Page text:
Bridging the gap in health care coverage for childrenBy Charlene Muhammad -National Correspondent- | Last updated: Jun 27, 2010 - 9:16:46 PM
Advocates in California say help is there, but too few people know about it.
Part of the help they are referring to is Healthy Families, California's State Health Insurance Program, which provides low cost medical, dental, and vision health coverage to children whose families earn too much money to qualify for free health insurance.
According to Kidsdata.org, which promotes the health and well being of children in California by tracking different health indicators, Black children are about 13,000 of the 900,000 enrollees in the Healthy Families program, compared to Latinos at 51 percent with Whites and Asians at just under 10 percent.
“Once you face barriers dealing with low income and already marginalized populations who are taking care of families and dealing with the hurdles of trying to put food on the table, health care just gets pushed aside,” said Annie Park, a policy director at Community Health Councils, Inc., a non-profit health advocacy group.
The biggest hurdle for the program was to avoid cuts and denying health insurance access due to California's $19 billion budget deficit, but with President Barack Obama's extension of the State Health Insurance Program, Healthy Families will run through 2013 and beyond, according to advocates.
The hurdles to health insurance for many families include long waiting lists and complex application requirements, which vary from county to county. “Imagine somebody that has to take off of work to fill out an application, they only have a limited amount of time.They may have to be on the bus system, and in Los Angeles and many major cities, the bus system is horrible, so it's not a simple process to get through,” said Sonia Vasquez, a policy director for the Community Health Councils.
Although Healthy Families and Medi-Cal, the state's free insurance program, have tried to provide applications in different languages, potential enrollees are dealing with workers who do not speak their language creating anxiety that prolongs the process.
“But that should not be a barrier to getting children insured,” said Kelly Hardy, health policy director for Children Now, a national child advocacy organization.“Health insurance is important because uninsured children admitted to the emergency room are 60 percent more likely to die than insured children ... insured children are more attentive in school and preventive care is cost effective.”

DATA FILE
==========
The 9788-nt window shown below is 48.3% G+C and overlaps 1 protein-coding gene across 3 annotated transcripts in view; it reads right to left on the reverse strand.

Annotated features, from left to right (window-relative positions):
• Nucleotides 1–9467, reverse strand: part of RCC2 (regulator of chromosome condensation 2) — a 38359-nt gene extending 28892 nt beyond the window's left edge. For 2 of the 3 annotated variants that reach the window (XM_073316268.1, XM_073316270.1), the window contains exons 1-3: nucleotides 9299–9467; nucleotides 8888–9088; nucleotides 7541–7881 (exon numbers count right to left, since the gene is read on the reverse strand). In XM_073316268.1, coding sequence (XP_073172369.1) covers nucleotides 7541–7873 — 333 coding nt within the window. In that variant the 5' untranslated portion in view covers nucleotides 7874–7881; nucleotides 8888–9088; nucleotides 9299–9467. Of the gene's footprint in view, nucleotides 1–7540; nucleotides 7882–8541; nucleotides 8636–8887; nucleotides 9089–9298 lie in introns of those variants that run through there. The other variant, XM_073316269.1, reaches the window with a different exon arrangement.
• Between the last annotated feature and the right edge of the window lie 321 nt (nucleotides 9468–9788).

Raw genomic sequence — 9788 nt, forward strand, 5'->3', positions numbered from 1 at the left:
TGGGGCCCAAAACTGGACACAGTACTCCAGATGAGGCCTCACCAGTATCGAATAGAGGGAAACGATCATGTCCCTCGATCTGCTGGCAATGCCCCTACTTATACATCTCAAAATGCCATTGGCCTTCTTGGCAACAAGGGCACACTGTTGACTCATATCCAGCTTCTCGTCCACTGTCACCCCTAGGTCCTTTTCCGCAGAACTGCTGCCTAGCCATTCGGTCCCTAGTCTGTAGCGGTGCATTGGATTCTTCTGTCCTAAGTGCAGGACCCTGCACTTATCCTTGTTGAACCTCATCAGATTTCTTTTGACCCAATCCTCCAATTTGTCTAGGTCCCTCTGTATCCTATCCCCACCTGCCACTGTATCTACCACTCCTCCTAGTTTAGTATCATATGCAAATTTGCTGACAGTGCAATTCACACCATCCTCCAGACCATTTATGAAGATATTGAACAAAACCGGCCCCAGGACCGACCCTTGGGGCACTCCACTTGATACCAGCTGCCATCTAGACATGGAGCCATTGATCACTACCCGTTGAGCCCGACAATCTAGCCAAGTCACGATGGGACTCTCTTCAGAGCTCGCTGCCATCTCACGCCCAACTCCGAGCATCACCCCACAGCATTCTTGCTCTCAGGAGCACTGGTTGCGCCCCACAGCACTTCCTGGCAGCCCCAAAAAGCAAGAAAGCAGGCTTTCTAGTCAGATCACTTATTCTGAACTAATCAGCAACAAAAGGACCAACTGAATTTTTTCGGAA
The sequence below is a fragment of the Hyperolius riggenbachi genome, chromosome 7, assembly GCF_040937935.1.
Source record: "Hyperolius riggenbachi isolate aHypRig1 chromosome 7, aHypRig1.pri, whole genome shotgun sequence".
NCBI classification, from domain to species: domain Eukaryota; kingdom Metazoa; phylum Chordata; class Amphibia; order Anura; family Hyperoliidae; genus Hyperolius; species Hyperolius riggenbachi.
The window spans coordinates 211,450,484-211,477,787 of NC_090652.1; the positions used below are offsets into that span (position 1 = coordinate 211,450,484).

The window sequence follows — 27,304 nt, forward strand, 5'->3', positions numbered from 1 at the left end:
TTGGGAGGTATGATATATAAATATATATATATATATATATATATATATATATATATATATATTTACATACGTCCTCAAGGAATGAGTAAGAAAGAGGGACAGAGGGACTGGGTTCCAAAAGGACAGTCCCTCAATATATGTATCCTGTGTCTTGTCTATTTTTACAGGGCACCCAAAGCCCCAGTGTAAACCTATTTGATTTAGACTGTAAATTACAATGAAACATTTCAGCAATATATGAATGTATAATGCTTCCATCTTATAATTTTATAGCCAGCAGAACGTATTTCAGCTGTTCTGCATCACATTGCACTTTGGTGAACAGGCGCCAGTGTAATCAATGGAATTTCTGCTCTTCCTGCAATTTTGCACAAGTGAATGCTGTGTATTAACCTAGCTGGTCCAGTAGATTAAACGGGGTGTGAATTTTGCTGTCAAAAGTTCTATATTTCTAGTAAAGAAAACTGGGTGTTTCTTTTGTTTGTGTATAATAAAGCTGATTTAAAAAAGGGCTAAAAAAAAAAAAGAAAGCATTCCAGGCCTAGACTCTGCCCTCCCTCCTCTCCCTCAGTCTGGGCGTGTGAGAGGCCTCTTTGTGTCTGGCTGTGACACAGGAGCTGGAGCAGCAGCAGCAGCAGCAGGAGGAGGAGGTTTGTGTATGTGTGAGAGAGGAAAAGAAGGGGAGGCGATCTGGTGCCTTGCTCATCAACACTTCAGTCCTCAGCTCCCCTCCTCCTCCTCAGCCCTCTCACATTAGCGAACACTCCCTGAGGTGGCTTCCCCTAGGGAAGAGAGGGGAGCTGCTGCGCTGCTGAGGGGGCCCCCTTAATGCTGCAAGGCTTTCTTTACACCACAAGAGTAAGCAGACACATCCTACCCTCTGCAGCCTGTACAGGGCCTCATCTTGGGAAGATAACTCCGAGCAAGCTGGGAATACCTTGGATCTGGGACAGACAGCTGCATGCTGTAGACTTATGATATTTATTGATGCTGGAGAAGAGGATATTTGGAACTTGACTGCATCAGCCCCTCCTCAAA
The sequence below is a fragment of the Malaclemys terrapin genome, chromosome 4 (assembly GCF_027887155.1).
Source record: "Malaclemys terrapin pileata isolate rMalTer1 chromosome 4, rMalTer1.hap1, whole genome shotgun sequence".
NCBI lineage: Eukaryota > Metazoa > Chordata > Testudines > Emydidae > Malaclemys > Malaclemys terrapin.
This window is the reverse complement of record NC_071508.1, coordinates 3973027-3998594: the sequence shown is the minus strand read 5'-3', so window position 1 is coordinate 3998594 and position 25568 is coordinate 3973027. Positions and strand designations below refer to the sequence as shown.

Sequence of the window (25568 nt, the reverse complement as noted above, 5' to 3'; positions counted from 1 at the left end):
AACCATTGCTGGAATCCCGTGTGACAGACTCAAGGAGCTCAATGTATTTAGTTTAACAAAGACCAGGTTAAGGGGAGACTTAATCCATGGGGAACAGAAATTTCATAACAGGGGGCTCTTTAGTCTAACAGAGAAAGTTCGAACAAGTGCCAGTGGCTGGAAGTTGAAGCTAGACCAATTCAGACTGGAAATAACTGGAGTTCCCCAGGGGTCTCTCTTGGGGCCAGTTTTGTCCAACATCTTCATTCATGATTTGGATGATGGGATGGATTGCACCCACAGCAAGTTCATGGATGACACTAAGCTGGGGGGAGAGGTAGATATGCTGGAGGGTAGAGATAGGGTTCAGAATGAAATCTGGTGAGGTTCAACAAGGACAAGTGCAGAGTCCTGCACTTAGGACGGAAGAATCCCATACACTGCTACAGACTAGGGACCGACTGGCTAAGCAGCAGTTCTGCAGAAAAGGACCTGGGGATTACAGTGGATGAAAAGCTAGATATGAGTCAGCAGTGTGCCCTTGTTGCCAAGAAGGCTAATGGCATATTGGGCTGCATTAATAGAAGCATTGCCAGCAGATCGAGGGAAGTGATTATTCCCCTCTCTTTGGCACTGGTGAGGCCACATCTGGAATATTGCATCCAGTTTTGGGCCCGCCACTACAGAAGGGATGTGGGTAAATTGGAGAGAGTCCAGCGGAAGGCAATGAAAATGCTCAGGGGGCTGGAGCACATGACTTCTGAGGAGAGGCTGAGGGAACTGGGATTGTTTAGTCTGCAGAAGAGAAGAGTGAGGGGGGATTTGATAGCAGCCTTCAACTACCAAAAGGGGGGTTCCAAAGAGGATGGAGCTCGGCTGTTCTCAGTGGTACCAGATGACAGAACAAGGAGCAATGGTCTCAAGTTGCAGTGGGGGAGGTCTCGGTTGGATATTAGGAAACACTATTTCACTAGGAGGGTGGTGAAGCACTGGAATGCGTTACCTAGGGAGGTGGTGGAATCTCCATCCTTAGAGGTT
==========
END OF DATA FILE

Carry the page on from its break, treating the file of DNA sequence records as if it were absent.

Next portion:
To overcome the language barrier and bridge the divide between needy families and public health insurance, Healthy Families utilizes Certified Applicant Assistants to help enroll families in the program.
In part, to qualify, children must be 18 and under; without employer-sponsored health insurance in the last three months of their application; and cannot be eligible for or enrolled in Medi-Cal.
Applications are available at www.healthyfamilies.ca.gov and families can find out in 10 days or less whether their children are eligible.
The program's Health-e-App Public Access allows families to enroll online (www.healthyfamilies.ca.gov). For information on public health insurance across the U.S., families can visit https://www.cms.gov/home/chip.asp.
Once enrolled in the Healthy Families programs, a monthly premium between $4 and $24 for each child is paid, but no more than $72 for each family. The co-payment is $5 to $15 for visits and some services.
To qualify, a family's income can be up to 250 percent of federal poverty guidelines. The guideline for a family of four is $22,050 and for a family of six, $29,530, according to the Department of Health and Human Services 2009 Poverty Guidelines.
Nearly one million children in California are uninsured, but 600,000 are eligible for Healthy Families or Medi-Cal, according to the California Endowment, a private health foundation. It works to get children insured by connecting families and health insurance programs through day care centers.
Fabiola Magdaleno doesn't mind speaking out to help raise awareness about help that exists.She and her children were covered through a health plan at her husband's job, but her daughter contracted a disease and had a seizure two months before he was laid off from work and lost his insurance.
Insurers called the child's disease a pre-existing condition.The family could not afford extended coverage offered by their former plan and MediCal denied their request for emergency coverage, she said. Advocates helped enroll her children in Healthy Families.
“At the end of the day, when you can't provide your kids with health care and their other needs, you feel you've failed as a parent,” Ms. Magdaleno said.“We are your regular American family who worked hard, paid our bills, and tried to provide for our family, but when you run into trouble and don't qualify for anything, what do you do?I feel that we've done everything right ... We're not insured right now, but at least our kids are.”
The program also helped Marie Antoinette, a Black, married mother of three. Mrs. Antoinette's children were covered through her husband's job plan, until the job was lost. “Without Healthy Families insurance, none of my three children would have been able to see a doctor on a regular basis nor have vision coverage. We were told in order to keep insurance on just my husband and myself, the monthly premium would have been $800 with minimal coverage,” Mrs. Antoinette said.